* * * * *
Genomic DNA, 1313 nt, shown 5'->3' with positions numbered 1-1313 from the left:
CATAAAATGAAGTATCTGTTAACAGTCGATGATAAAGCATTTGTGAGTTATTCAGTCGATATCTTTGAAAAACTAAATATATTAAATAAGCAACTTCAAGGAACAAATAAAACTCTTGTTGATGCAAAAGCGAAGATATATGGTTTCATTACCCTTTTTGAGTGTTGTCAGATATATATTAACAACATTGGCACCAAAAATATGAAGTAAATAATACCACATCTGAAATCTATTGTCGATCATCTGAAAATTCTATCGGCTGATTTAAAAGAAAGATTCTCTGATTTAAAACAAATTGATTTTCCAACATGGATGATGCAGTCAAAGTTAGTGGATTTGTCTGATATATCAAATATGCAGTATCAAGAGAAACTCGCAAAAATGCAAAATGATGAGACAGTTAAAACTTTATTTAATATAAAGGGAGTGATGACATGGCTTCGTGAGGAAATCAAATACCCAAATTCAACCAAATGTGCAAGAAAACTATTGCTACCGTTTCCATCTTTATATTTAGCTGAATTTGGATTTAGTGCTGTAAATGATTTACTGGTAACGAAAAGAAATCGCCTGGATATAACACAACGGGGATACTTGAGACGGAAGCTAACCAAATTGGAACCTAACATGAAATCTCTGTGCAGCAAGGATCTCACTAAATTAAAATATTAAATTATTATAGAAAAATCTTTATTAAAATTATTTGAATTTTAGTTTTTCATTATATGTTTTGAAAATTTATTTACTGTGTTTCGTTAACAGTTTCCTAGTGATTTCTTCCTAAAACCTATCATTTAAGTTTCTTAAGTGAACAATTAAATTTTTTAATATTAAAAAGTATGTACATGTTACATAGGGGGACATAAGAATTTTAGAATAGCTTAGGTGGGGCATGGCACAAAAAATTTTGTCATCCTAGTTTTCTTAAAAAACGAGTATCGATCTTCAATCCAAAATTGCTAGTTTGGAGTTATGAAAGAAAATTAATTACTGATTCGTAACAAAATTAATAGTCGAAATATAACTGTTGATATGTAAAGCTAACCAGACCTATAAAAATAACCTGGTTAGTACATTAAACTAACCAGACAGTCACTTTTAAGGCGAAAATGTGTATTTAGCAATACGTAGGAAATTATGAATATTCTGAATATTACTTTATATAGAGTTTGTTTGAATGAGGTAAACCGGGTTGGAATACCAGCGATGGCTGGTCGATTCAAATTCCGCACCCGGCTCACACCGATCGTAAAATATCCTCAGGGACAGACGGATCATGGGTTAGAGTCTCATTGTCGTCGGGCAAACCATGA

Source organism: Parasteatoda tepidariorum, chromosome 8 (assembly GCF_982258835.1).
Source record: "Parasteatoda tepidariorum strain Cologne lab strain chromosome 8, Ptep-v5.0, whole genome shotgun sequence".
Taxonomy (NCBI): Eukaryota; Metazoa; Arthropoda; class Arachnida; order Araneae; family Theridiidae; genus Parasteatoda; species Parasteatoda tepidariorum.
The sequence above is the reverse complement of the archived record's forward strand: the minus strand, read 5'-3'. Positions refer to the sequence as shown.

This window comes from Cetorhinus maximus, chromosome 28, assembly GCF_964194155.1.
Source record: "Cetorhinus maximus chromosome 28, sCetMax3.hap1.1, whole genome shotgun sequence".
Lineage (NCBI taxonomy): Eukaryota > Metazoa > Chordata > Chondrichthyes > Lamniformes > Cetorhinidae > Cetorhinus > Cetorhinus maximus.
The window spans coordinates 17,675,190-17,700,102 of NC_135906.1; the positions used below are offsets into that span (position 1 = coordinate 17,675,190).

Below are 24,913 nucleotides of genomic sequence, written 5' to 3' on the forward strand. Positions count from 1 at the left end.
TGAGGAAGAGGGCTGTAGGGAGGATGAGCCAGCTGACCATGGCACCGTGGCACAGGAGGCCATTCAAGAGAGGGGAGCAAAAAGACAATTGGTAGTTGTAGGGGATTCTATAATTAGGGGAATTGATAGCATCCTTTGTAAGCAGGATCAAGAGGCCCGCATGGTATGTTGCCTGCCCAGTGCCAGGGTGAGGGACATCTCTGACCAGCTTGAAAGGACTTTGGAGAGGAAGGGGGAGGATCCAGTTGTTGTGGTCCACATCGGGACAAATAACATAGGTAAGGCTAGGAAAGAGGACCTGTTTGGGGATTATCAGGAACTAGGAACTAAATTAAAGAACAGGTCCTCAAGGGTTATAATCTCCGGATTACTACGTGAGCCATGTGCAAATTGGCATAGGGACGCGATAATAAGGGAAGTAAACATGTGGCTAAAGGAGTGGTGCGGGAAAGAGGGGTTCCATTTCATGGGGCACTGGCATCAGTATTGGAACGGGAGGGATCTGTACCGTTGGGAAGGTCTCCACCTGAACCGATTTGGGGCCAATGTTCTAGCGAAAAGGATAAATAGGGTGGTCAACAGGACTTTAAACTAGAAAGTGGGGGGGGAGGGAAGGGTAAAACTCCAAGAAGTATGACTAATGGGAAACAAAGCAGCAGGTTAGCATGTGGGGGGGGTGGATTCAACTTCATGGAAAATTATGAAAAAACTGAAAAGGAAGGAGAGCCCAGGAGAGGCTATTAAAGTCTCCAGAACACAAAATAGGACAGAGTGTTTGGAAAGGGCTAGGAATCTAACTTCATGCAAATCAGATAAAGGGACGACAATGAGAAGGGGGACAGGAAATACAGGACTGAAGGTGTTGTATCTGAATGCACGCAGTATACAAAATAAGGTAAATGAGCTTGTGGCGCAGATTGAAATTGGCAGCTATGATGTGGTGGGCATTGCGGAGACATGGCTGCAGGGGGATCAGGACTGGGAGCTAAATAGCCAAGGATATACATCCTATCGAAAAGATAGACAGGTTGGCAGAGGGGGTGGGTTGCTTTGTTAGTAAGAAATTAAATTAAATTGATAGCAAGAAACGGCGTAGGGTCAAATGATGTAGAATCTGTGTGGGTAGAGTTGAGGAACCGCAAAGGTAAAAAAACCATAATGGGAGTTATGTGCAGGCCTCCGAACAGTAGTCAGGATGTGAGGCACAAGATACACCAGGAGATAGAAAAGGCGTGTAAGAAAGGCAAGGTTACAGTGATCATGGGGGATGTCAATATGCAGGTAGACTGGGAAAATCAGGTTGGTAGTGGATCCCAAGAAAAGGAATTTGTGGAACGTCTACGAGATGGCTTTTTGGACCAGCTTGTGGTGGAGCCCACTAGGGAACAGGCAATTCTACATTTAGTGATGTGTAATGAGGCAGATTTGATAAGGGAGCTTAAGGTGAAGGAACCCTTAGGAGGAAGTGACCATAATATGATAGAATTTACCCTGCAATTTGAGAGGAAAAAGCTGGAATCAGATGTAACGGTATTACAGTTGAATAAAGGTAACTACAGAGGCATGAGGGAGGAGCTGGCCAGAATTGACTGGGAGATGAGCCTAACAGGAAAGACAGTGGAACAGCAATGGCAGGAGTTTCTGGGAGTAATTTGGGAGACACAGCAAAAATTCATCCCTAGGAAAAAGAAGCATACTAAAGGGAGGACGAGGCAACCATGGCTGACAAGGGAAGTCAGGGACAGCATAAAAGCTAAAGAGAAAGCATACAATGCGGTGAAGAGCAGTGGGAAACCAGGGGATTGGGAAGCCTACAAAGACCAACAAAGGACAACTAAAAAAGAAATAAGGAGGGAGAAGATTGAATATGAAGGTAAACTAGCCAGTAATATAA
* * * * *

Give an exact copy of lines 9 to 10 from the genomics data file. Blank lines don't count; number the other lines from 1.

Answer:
Lineage (NCBI taxonomy): Eukaryota > Metazoa > Chordata > Chondrichthyes > Lamniformes > Cetorhinidae > Cetorhinus > Cetorhinus maximus.
The window spans coordinates 17,675,190-17,700,102 of NC_135906.1; the positions used below are offsets into that span (position 1 = coordinate 17,675,190).